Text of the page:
Rantzen begs MPs to attend assisted dying debate

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Broadcaster Esther Rantzen has said she “begs” MPs to attend a debate in Parliament on assisted dying.

It was triggered after over 200,000 people signed a petition calling for dying people to be able to ask for medical assistance to end their lives.

It will take place at 16:30 on Monday, but there will not be a binding vote.

Dame Esther is terminally ill with lung cancer and last year revealed she had joined Dignitas, the assisted dying clinic in Switzerland.

Speaking to the BBC’s Today programme, she said an “amazing” new drug had delayed the spread of the cancer but that her time was “very limited”.

She said a change in the law “would mean that I could look forward in confidence to a death which is pain-free surrounded by people I love”.

“The only other way of having a pain-free death to look forward to in confidence is to go to Dignitas in Switzerland without my family – because if my family go with me they could be investigated by the police for killing me, or pressuring me to die.”

The Childline founder said that under the change she is backing, doctors would determine whether a terminally ill person was being pressured into seeking help to end their own life.

Dame Esther said that she had seen her husband, her mother and her dog die and that it was her dog’s death which she “envied”.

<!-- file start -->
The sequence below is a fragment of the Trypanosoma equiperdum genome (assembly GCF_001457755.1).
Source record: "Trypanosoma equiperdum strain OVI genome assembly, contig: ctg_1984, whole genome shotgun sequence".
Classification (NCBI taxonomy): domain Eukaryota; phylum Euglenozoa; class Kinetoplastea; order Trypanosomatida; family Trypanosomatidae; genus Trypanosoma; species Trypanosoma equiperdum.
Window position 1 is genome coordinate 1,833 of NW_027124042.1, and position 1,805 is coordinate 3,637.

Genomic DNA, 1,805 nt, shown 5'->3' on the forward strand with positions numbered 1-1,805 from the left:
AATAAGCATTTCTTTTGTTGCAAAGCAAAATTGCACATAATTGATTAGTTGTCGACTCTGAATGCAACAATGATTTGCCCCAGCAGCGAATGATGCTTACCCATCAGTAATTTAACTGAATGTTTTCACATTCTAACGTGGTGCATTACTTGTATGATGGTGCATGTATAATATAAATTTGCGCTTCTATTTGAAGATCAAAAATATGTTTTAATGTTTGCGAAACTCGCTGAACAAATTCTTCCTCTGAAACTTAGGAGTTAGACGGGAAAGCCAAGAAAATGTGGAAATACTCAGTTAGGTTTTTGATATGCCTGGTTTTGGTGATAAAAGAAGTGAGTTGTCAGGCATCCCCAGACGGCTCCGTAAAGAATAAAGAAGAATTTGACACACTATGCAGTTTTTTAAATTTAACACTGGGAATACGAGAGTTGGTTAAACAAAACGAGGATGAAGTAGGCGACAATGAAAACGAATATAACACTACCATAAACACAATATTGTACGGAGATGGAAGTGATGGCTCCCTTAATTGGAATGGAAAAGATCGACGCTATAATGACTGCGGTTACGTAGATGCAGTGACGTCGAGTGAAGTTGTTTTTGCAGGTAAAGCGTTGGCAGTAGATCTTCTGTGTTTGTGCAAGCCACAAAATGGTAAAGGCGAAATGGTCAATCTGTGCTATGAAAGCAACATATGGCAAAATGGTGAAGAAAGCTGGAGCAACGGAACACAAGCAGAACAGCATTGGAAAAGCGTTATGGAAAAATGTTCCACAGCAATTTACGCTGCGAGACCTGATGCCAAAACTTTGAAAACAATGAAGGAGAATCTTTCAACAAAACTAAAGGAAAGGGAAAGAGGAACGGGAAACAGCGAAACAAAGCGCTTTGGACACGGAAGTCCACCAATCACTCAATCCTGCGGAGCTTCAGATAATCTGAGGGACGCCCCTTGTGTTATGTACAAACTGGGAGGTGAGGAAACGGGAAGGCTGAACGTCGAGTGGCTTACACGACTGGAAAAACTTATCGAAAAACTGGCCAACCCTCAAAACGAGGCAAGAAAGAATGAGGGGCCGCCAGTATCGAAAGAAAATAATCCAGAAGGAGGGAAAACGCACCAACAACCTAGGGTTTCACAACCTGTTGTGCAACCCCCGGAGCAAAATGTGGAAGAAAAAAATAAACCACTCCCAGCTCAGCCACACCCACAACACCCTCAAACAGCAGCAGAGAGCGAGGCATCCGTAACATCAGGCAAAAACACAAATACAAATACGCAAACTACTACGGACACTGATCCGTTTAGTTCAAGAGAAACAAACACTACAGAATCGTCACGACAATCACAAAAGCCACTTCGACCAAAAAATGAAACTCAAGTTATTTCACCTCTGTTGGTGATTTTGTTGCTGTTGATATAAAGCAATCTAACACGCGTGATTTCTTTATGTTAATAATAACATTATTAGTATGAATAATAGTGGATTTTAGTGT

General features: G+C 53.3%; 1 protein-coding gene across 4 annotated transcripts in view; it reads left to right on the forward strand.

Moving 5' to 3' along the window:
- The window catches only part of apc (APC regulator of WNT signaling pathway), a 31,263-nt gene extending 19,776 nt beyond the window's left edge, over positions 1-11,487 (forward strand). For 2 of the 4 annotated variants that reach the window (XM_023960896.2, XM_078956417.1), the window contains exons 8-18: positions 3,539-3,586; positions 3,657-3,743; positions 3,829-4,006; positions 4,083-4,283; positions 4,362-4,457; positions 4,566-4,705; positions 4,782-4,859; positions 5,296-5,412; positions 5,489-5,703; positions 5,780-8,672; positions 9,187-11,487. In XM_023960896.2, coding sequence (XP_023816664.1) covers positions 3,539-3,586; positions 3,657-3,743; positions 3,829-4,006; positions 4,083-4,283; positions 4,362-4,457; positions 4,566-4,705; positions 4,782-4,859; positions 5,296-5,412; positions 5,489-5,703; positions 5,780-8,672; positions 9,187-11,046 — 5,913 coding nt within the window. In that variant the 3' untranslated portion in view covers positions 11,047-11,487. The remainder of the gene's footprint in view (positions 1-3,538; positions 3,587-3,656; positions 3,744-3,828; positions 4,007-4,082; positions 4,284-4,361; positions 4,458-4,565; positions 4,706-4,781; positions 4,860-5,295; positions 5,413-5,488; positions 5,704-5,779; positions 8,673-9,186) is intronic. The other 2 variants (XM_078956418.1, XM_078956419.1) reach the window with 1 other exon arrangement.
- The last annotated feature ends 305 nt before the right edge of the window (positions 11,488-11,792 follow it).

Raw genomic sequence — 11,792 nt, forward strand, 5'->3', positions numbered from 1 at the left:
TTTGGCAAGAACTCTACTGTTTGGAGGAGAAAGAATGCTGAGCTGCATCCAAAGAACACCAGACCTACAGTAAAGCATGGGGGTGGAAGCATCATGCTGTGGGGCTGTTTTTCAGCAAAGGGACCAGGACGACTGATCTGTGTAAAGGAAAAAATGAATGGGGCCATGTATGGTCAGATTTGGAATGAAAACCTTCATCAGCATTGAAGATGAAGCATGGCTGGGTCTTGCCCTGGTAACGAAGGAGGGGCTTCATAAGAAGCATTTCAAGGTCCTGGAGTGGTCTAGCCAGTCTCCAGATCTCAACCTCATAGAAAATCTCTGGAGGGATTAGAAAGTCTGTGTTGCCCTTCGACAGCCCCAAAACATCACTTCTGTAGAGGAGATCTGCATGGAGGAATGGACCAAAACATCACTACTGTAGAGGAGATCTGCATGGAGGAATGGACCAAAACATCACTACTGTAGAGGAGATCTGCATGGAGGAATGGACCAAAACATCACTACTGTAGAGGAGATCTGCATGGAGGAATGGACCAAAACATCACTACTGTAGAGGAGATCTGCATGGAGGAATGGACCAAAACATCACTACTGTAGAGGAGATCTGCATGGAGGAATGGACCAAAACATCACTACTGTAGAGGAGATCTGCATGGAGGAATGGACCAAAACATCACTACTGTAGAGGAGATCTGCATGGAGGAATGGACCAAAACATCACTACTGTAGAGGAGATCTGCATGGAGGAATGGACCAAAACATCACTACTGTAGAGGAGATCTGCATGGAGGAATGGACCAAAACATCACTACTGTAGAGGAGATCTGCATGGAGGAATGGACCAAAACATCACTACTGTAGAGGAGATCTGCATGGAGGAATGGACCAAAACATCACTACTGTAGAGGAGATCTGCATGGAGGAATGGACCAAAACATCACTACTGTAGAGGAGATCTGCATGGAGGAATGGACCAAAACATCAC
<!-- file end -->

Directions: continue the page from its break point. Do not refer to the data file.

“Isn’t it typically British that we give the pets we love a pain-free, dignified, private death but we can’t offer it to the people we love.”

Speaking to the same programme, past president of the Association for Palliative Medicine Amy Profitt said people on both sides of the debate came from “a position of compassion – we all want to relieve suffering”.

She expressed concern about the proposal being debated saying that as a doctor she was not trained in law and could not “determine coercion”.

She said there could be another model which would involve lawyers and psychiatrists, adding: “If we are going to legalise the system, it can’t be in the NHS. It is deeply dangerous in health care and could be seen as cost-saving for the government.”

The petition being debated in Parliament urges the government to give MPs a vote on the subject and argues that “terminally ill people who are mentally sound and near the end of their lives should not suffer unbearably against their will”.

Dr Gordon Macdonald, chief executive of the campaign group Care Not Killing, said: “Instead of discussing this dangerous and ideological policy, we should be talking about how to fix the UK’s broken and patchy palliative care system so everyone can have a dignified death.”

MPs last voted on the subject in 2015, when Labour MP Rob Marris introduced a bill which people in England and Wales with fewer than six months to live could be prescribed a lethal dose of drugs, which they would have to take themselves.

The bill was defeated by 330 votes to 118.

In recent months, new assisted dying laws have been proposed in Jersey and the Isle of Man.

At the end of last year, Labour leader Sir Keir Starmer said there were “grounds for changing the law” on assisted dying but that MPs should have a free vote on the subject – meaning they should not be compelled to vote a particular way by their party’s leadership.

Assisted suicide is banned in England, Wales and Northern Ireland, with a maximum prison sentence of 14 years. While there is no specific offence of assisted suicide in Scotland, euthanasia is illegal and can be prosecuted as murder or culpable homicide.

28 March19 December 202320 December 2023


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